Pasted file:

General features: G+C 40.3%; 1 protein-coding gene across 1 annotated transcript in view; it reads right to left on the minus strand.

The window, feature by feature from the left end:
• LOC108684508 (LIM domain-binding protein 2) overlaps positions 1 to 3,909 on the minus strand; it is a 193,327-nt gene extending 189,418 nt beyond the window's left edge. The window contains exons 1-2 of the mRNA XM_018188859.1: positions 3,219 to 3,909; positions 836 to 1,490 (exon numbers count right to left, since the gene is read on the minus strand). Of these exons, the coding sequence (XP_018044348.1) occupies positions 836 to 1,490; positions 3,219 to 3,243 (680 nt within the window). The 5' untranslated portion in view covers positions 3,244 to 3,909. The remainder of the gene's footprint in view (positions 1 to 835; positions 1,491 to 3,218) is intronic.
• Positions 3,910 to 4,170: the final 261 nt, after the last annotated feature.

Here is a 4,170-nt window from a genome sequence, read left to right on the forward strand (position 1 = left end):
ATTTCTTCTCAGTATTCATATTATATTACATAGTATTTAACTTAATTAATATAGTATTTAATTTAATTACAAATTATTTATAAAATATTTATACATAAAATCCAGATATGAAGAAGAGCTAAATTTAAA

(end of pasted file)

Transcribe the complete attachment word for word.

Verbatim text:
General features: G+C 40.3%; 1 protein-coding gene across 1 annotated transcript in view; it reads right to left on the minus strand.

The window, feature by feature from the left end:
• LOC108684508 (LIM domain-binding protein 2) overlaps positions 1 to 3,909 on the minus strand; it is a 193,327-nt gene extending 189,418 nt beyond the window's left edge. The window contains exons 1-2 of the mRNA XM_018188859.1: positions 3,219 to 3,909; positions 836 to 1,490 (exon numbers count right to left, since the gene is read on the minus strand). Of these exons, the coding sequence (XP_018044348.1) occupies positions 836 to 1,490; positions 3,219 to 3,243 (680 nt within the window). The 5' untranslated portion in view covers positions 3,244 to 3,909. The remainder of the gene's footprint in view (positions 1 to 835; positions 1,491 to 3,218) is intronic.
• Positions 3,910 to 4,170: the final 261 nt, after the last annotated feature.

Here is a 4,170-nt window from a genome sequence, read left to right on the forward strand (position 1 = left end):
ATTTCTTCTCAGTATTCATATTATATTACATAGTATTTAACTTAATTAATATAGTATTTAATTTAATTACAAATTATTTATAAAATATTTATACATAAAATCCAGATATGAAGAAGAGCTAAATTTAAA